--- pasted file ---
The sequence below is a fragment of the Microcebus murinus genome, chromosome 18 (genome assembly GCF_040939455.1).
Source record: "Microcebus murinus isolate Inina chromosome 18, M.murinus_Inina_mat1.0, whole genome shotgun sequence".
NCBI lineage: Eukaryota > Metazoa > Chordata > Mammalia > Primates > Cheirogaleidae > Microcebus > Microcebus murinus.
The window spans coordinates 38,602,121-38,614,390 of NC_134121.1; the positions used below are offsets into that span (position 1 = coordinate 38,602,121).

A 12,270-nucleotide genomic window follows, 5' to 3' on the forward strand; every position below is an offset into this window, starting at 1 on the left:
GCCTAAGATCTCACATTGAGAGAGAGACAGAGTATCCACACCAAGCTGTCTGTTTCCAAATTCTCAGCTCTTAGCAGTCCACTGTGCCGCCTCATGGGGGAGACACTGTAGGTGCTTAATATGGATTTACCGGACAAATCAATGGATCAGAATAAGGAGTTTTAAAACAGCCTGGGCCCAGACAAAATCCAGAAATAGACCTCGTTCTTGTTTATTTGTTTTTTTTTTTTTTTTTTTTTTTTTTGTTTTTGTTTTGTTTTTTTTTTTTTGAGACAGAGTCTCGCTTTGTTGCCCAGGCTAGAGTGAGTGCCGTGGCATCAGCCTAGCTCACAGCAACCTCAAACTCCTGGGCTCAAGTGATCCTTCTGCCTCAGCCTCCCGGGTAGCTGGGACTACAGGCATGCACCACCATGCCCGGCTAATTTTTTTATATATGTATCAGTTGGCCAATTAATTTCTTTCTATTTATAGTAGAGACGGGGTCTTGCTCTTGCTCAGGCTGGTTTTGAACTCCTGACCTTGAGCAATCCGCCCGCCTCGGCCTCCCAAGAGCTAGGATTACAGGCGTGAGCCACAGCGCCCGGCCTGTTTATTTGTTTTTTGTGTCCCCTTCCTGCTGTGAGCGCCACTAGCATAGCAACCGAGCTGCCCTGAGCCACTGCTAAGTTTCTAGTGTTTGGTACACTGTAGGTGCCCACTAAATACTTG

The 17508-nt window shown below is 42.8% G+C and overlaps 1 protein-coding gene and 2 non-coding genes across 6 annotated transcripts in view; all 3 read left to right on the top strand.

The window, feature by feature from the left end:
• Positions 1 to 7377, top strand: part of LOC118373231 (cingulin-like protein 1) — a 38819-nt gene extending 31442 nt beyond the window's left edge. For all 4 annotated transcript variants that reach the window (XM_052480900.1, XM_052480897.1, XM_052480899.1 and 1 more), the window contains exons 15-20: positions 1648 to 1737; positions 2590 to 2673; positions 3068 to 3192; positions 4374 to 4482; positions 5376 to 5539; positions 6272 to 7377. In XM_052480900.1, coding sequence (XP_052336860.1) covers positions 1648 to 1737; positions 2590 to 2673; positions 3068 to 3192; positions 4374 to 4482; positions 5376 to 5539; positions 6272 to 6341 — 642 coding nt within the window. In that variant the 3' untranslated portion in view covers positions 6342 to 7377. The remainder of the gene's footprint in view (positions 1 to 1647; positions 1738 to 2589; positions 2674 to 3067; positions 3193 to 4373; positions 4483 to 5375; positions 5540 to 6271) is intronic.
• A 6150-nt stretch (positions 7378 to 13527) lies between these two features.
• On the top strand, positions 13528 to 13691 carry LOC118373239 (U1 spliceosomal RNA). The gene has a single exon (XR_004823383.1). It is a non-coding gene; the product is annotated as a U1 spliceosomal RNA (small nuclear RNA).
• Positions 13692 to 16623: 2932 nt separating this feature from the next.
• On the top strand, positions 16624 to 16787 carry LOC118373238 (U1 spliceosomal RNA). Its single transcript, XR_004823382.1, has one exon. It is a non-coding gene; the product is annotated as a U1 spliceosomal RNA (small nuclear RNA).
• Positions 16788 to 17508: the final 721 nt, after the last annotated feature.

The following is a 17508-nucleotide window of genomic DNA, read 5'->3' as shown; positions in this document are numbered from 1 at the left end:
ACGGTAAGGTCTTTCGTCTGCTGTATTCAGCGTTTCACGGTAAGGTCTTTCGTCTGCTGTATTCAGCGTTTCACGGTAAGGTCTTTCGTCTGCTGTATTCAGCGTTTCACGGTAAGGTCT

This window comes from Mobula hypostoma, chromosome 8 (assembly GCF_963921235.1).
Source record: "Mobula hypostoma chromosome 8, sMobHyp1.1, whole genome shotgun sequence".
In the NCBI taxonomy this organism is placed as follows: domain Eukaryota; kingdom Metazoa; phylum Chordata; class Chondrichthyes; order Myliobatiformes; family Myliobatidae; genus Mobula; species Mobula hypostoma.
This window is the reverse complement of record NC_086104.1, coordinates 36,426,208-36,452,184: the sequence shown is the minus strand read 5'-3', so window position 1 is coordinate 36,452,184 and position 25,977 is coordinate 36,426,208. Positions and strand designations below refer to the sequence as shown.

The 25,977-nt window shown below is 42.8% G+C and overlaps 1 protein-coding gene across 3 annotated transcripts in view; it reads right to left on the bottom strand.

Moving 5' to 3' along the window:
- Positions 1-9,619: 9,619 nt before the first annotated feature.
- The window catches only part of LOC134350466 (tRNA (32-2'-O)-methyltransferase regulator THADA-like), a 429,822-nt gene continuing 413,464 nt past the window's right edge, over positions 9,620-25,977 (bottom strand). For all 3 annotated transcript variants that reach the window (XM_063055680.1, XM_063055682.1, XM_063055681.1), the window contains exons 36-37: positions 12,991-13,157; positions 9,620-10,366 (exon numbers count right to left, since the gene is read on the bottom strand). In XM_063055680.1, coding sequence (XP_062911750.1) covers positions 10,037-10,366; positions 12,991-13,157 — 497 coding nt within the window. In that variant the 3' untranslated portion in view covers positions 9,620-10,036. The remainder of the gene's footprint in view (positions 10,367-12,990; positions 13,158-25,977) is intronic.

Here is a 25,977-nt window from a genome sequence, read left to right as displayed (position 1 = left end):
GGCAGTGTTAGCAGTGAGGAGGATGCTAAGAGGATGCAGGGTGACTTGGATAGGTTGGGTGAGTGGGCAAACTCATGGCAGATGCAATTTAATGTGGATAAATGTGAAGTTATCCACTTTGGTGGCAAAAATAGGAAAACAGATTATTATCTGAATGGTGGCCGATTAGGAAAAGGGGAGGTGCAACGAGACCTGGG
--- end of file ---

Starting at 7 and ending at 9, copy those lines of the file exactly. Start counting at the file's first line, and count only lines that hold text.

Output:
The 17508-nt window shown below is 42.8% G+C and overlaps 1 protein-coding gene and 2 non-coding genes across 6 annotated transcripts in view; all 3 read left to right on the top strand.

The window, feature by feature from the left end:
• Positions 1 to 7377, top strand: part of LOC118373231 (cingulin-like protein 1) — a 38819-nt gene extending 31442 nt beyond the window's left edge. For all 4 annotated transcript variants that reach the window (XM_052480900.1, XM_052480897.1, XM_052480899.1 and 1 more), the window contains exons 15-20: positions 1648 to 1737; positions 2590 to 2673; positions 3068 to 3192; positions 4374 to 4482; positions 5376 to 5539; positions 6272 to 7377. In XM_052480900.1, coding sequence (XP_052336860.1) covers positions 1648 to 1737; positions 2590 to 2673; positions 3068 to 3192; positions 4374 to 4482; positions 5376 to 5539; positions 6272 to 6341 — 642 coding nt within the window. In that variant the 3' untranslated portion in view covers positions 6342 to 7377. The remainder of the gene's footprint in view (positions 1 to 1647; positions 1738 to 2589; positions 2674 to 3067; positions 3193 to 4373; positions 4483 to 5375; positions 5540 to 6271) is intronic.